I love Chelsea Handler.  I think she is absolutely hysterical.  When her last book was published, I was lucky enough to get to meet her.  As soon as the book arrived in the mail, I immediately texted my family members because I knew they would be insanely jealous!

I also got quite a few library books.

Thirteen Reasons Why, by Jay Asher (this is a re-check out)

Secondand Smoke, by Patti Friedmann (for my trip to New Orleans)

The Last Madame: A Life in the New Orleans Underworld, by Christine Wiltz (also for my trip to New Orleans)

Forever, by Judy Blume (for the Shelf Discovery challenge)

Murder of a Medici Princess, by Caroline P Murphy (for my trip to Florence)

Signora da Vinci, by Robin Maxwell (also for my trip to Florence)

Have you read any of these?  If so, what are your thoughts?

Have a great Sunday everyone!

 

 

Book Review: New Orleans Cemeteries

Images of America: New Orleans Cemeteries

Eric Brock

Arcadia Publishing

128 pages

For those of you who read my last Sunday Salon post, I recently compiled a list of books for my trip to New Orleans in May.  I sent the list to everyone going on the trip with me, so thatt people can choose books to get them in the mood for the trip.  I recently started this tradition, and so far it has been a lot of fun (I’m going to Florence in March with my mom and sisters, so that trip got a list too).  So anyway, I came across some books on NOLA cemeteries during my perusal while compiling my list, and the morbid part of me was instantly interested.  I checked my library, and this was the first book I could find that dealt with cemeteries in NOLA.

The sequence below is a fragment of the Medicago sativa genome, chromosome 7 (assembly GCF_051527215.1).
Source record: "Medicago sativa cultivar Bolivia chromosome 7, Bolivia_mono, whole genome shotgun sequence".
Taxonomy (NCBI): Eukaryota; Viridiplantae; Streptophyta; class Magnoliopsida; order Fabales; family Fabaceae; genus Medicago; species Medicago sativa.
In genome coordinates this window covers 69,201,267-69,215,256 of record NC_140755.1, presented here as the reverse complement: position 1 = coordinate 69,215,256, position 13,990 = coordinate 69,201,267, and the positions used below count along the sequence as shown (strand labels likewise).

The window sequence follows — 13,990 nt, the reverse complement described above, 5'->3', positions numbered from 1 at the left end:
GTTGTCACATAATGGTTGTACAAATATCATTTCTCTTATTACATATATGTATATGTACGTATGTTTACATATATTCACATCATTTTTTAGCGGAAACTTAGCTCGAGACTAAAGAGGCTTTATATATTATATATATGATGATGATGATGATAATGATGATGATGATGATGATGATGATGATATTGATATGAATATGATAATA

New Orleans Cemeteries is basically a picture book of some of the most well known cemeteries in the area.  Most people believe that the above ground crypts and tombs are a result of New Orleans being below sea level.  While that theory makes a lot of sense, Brock explained that the real reason for this burial style is the fact that most Latin burials were above ground, and the citizens of New Orleans adopted that method.  In fact, there are a lot of below ground graves in NOLA–there are quite a few Jewish cemeteries in the area, where the burials are all underground, since Jews believe that graves must be underground. 

The nice thing about this book is that it had a lot of fascinating captions with the pictures.  It was interesting to read about the history of New Orleans and its most prominent citizens.  I now have an interest in Victorian-era graveyards and I hope to read about some other cemeteries not based in New Orleans.

And now, I leave you with pictures.

I borrowed this book from my local library.